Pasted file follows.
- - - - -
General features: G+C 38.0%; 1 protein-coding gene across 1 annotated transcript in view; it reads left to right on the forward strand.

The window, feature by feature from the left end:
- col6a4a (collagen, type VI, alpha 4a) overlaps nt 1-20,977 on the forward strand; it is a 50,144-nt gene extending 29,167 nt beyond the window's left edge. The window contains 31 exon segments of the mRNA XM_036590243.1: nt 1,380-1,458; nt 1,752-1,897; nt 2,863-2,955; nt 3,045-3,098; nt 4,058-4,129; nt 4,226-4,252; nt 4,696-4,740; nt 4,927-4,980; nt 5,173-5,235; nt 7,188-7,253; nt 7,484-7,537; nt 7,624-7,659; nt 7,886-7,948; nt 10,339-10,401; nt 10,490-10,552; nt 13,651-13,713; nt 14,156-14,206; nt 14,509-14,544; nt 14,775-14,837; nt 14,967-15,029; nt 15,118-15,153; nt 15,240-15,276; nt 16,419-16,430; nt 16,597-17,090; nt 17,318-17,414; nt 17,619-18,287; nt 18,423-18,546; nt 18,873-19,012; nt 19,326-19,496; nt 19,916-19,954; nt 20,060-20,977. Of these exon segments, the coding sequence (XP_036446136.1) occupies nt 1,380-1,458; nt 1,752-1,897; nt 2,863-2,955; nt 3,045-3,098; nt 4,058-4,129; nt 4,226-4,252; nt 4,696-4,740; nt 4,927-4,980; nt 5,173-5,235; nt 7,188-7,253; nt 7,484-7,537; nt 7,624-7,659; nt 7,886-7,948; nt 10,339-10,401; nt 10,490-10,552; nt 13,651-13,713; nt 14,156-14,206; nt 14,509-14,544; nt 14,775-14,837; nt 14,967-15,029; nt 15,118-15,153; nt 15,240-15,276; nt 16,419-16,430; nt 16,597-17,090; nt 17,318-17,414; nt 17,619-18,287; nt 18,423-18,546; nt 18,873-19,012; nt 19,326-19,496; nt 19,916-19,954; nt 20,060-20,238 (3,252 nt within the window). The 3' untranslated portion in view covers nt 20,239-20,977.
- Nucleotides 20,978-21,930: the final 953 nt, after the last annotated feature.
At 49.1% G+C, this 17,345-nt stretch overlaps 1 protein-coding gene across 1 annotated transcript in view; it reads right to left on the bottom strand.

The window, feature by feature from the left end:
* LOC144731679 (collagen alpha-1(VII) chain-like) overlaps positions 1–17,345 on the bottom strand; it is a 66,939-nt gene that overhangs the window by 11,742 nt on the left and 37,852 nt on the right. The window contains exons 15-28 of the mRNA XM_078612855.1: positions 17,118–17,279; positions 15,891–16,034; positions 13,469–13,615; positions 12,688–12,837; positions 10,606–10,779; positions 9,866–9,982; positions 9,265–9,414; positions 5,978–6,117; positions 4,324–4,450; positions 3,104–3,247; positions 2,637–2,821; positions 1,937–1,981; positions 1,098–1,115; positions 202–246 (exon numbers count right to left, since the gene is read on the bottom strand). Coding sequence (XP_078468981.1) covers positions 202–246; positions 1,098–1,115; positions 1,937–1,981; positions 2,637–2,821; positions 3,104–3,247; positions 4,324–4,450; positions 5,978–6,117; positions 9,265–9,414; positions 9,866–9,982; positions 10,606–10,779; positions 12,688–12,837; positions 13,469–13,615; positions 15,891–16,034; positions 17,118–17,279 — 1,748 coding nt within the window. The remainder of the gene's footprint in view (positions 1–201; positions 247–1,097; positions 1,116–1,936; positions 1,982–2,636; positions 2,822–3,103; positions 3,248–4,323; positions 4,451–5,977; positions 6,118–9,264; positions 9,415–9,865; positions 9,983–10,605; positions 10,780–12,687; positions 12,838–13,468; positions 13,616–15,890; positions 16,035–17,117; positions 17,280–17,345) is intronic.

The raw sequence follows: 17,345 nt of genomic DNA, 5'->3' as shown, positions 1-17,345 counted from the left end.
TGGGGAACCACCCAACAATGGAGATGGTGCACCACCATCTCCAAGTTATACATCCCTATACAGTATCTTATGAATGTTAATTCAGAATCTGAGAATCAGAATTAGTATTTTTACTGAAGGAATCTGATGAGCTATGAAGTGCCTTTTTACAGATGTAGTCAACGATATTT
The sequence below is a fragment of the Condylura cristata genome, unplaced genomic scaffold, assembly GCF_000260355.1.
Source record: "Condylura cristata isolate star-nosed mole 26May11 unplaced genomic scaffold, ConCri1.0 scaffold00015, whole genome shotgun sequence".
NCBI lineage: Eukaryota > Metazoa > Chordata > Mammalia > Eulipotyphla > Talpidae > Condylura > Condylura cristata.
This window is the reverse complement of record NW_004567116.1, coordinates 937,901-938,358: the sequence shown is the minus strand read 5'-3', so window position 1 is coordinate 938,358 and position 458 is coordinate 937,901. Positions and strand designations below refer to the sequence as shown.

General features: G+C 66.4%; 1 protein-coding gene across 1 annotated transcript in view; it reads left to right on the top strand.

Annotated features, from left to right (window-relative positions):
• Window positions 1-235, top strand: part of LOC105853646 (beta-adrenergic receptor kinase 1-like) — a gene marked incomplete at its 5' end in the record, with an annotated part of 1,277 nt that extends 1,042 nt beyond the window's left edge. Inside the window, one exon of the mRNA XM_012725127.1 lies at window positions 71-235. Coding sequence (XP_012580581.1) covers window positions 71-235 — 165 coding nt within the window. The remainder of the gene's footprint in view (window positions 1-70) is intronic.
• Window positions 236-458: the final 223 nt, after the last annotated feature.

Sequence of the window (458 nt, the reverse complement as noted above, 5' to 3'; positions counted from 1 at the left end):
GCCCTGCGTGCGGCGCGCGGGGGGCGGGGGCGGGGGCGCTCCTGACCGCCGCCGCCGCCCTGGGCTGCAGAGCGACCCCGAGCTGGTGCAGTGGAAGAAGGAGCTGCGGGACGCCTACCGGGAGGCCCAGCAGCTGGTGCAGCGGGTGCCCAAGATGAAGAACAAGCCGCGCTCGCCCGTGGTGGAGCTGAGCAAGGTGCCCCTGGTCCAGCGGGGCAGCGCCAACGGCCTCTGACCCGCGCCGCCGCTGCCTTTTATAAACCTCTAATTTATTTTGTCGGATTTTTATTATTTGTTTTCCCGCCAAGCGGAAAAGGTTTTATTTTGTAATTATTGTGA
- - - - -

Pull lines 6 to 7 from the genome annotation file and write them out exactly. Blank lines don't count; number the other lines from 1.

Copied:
The window, feature by feature from the left end:
* LOC144731679 (collagen alpha-1(VII) chain-like) overlaps positions 1–17,345 on the bottom strand; it is a 66,939-nt gene that overhangs the window by 11,742 nt on the left and 37,852 nt on the right. The window contains exons 15-28 of the mRNA XM_078612855.1: positions 17,118–17,279; positions 15,891–16,034; positions 13,469–13,615; positions 12,688–12,837; positions 10,606–10,779; positions 9,866–9,982; positions 9,265–9,414; positions 5,978–6,117; positions 4,324–4,450; positions 3,104–3,247; positions 2,637–2,821; positions 1,937–1,981; positions 1,098–1,115; positions 202–246 (exon numbers count right to left, since the gene is read on the bottom strand). Coding sequence (XP_078468981.1) covers positions 202–246; positions 1,098–1,115; positions 1,937–1,981; positions 2,637–2,821; positions 3,104–3,247; positions 4,324–4,450; positions 5,978–6,117; positions 9,265–9,414; positions 9,866–9,982; positions 10,606–10,779; positions 12,688–12,837; positions 13,469–13,615; positions 15,891–16,034; positions 17,118–17,279 — 1,748 coding nt within the window. The remainder of the gene's footprint in view (positions 1–201; positions 247–1,097; positions 1,116–1,936; positions 1,982–2,636; positions 2,822–3,103; positions 3,248–4,323; positions 4,451–5,977; positions 6,118–9,264; positions 9,415–9,865; positions 9,983–10,605; positions 10,780–12,687; positions 12,838–13,468; positions 13,616–15,890; positions 16,035–17,117; positions 17,280–17,345) is intronic.